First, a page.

PARENTS could face a lottery to decide whether children get their favoured school place under a shake-up of admissions policy rules.
Radical proposals from Education Minister Ruairi Quinn will lead to the tightest controls ever on the country's 4,000 primary and post-primary schools about who they take in.
The lottery could arise where demand for places exceeds supply and it would be seen as the fairest way to allocate available places.
The changes will affect the 20pc of schools that use selective criteria. All other schools can accommodate demand.
Under the reforms, a key measure will oblige schools to put a limit on the number of places reserved for children of past pupils.
The proposed changes also include an end to first-come, first-served admission policies. This means parents will no longer be able to secure a guaranteed place for their children in their first choice school simply by applying early.
And there will be curtailment of pre-enrolment compulsory open days and interviews, and a ban on booking deposits.
The new rules will be underpinned by legislation. The minister will bring his plans to Cabinet shortly, ahead of public discussion on the changes.
The revelations come as Mr Quinn oversees a period of major change across the schools system which includes reforms to school patronage, the Croke Park II deal and the potential closure of some schools.
He faced heckling as he addressed teachers' unions the INTO in Cork and the ASTI in Wexford, with 600 of the 800 INTO delegates holding 'red cards' aloft in protest at cutbacks.
Later, in Wexford, silence greeted Mr Quinn as he walked to the podium for his address and around 10 delegates walked out during the speech.
Mr Quinn told the Irish Independent that he would not speculate on what sanctions may be imposed on schools that break the rules ahead of consideration of his proposals by the Cabinet.
Schools have responsibility to draw up their own admissions policies, so long as they are compatible with the law, which does not allow discrimination on grounds such as race or disability.
Mr Quinn said he did not want to intrude unnecessarily on how schools do their business, but that he wanted a more structured, fair and transparent system. He warned that some methods of controlling admissions would no longer be permitted.
About one in five schools currently have selective admissions policies. They use these to help them maintain a stream of good results, which in turn drives parental demand.
Mr Quinn's plans will cause discomfort among schools with a history of cherry-picking students on the basis of academic ability or because of family links to the school -- the very practices that the rules are designed to eliminate.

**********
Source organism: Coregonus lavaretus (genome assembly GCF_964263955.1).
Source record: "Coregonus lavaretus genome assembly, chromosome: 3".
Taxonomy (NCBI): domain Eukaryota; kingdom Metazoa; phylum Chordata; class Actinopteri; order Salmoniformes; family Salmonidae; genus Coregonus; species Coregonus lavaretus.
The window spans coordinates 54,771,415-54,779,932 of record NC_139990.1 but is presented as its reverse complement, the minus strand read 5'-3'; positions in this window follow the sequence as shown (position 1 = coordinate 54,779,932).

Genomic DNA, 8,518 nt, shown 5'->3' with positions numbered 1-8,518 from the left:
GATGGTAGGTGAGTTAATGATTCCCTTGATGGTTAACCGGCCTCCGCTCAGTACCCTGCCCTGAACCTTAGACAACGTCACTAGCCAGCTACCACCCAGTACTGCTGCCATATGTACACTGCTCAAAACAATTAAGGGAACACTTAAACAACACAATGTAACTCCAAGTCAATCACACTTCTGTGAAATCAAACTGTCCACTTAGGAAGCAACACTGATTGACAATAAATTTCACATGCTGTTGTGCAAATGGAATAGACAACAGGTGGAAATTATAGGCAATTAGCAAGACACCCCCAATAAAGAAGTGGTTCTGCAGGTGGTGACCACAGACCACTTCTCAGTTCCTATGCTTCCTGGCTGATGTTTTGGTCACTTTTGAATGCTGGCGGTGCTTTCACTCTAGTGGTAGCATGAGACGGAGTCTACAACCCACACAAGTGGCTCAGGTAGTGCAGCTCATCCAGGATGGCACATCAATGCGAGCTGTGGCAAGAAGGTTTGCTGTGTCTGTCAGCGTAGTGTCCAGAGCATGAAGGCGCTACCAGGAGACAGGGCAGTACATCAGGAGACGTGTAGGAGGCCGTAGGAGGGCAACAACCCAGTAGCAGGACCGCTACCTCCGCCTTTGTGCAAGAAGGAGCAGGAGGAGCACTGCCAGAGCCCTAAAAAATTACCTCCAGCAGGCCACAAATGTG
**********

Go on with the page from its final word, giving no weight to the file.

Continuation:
There is concern that schools that use brains or breeding as a basis for selecting pupils leave others carrying an unfair burden in terms of pupils who are less academic or have a special educational need.
Mr Quinn spoke about an "over-use of the preferential treatment for the children of past pupils or, more insidiously, the requirement for children and their parents to attend compulsory open days or be interviewed".
Open days and interviews are used by some schools to screen both parents and prospective students.
"These practices will be curtailed," said Mr Quinn.
He also said the "first-come, first-served" basis for selecting students might look reasonable, but that it could exclude children who move from other parts of the country.
"That situation cannot be allowed," he warned.
This change will have implications for existing waiting lists, although Mr Quinn said that schools would be given time to implement the changes.
He is also banning booking deposits, a common practice at second-level, with application fees ranging from €50 to €200, and usually non-refundable.
Mr Quinn will also address the so-called "sibling rule", under which schools give priority to brothers and sisters of pupils or past pupils.
Under the proposals, siblings of existing pupils will be given priority, but not the siblings of past pupils.
Many parents will be happy with a second- or third-choice school and will opt to take a place somewhere other than their top preference. But where schools have applied all the new rules and demand exceeds supply, they may have to run a lottery for places.
Mr Quinn's proposals arise from a consultation process that he set in train in June 2011, when he published a discussion document on enrolment polices.
He told the ASTI conference yesterday that the Education Act 1998 set out clearly that schools were required to operate admissions policies that provide for maximum accessibility to schools.